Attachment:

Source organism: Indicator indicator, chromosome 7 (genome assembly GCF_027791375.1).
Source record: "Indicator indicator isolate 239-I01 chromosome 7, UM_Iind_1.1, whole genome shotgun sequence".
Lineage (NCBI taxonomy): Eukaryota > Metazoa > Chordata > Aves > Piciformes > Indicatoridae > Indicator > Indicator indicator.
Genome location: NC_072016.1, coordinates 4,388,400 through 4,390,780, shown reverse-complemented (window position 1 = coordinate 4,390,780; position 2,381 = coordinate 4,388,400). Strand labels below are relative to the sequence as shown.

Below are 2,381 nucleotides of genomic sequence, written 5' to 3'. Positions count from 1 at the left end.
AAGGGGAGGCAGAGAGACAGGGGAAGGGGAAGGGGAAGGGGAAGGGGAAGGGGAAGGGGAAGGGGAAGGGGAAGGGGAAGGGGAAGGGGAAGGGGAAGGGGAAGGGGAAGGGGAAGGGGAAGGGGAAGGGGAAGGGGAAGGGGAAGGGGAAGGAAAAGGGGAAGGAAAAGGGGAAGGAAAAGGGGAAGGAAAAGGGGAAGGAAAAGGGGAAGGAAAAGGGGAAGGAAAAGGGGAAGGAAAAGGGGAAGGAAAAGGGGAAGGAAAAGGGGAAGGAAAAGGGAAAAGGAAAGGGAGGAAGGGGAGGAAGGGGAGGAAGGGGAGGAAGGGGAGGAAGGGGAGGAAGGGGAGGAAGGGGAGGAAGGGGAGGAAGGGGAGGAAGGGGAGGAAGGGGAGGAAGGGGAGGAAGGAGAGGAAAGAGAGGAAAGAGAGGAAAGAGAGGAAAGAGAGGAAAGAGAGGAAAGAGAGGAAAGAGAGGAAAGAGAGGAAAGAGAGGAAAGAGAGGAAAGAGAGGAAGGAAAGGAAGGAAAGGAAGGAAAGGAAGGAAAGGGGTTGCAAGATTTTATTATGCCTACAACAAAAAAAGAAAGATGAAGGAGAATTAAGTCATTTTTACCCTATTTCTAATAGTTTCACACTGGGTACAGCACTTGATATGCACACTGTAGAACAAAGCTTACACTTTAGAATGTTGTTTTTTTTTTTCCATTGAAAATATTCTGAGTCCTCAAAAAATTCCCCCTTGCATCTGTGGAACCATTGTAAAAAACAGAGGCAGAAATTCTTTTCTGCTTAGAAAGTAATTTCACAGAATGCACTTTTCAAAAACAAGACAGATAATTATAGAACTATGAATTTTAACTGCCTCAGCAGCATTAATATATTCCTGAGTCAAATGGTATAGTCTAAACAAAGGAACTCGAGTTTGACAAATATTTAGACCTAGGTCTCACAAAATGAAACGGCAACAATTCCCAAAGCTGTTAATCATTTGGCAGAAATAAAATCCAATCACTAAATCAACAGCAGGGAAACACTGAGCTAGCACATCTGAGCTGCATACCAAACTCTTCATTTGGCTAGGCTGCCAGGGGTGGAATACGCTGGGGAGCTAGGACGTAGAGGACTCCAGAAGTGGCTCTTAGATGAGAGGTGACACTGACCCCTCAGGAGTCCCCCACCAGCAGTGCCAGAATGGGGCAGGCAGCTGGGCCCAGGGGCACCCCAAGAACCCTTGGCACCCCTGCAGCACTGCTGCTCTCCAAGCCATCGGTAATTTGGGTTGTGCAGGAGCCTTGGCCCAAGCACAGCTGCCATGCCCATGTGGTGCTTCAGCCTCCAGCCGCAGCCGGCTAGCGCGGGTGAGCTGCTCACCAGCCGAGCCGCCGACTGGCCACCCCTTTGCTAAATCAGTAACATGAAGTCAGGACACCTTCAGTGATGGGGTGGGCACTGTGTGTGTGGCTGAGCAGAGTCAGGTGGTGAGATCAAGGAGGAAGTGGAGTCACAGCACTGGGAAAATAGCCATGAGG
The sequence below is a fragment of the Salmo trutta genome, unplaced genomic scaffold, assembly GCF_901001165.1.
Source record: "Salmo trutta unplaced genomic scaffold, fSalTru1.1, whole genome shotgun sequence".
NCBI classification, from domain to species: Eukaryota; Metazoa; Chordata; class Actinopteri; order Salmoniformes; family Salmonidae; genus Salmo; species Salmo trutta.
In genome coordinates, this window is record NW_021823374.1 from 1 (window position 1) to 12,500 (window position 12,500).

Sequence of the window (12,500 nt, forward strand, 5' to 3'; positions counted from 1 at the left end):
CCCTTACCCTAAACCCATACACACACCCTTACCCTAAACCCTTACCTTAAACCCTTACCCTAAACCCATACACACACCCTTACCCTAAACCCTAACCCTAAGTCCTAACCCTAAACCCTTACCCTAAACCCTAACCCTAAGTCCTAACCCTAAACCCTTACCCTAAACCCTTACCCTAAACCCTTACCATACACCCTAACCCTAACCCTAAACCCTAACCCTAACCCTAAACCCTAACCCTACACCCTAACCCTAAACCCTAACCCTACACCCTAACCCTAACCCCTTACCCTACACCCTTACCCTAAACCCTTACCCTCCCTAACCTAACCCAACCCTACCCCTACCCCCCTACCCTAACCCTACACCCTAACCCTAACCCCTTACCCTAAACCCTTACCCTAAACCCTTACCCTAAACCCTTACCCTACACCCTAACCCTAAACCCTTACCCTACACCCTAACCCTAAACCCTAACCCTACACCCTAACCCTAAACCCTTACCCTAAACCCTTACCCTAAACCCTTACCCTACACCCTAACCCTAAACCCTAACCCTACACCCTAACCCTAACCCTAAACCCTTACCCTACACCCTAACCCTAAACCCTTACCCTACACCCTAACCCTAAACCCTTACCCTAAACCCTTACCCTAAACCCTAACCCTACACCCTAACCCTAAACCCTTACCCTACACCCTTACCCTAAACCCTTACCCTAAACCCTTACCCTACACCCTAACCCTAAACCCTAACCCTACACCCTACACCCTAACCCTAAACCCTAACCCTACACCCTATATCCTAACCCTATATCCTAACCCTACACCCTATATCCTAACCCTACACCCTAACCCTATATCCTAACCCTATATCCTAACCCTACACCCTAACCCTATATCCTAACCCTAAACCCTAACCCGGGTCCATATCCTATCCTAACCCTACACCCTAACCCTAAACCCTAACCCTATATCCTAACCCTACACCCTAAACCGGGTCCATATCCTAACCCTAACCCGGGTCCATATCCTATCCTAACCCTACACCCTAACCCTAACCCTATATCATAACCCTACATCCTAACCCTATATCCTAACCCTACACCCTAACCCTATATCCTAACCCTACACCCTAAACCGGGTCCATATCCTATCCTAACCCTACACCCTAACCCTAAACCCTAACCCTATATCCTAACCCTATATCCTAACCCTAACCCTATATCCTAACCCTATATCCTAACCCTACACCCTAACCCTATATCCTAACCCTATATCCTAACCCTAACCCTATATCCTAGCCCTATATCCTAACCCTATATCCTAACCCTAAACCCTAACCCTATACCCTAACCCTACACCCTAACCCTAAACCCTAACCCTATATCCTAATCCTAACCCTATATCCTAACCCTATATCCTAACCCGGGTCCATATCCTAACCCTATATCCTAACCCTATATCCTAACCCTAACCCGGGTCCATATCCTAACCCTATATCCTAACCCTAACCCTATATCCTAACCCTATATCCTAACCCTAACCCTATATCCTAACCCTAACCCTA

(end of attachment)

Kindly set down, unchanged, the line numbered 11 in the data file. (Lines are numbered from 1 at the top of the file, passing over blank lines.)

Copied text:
Sequence of the window (12,500 nt, forward strand, 5' to 3'; positions counted from 1 at the left end):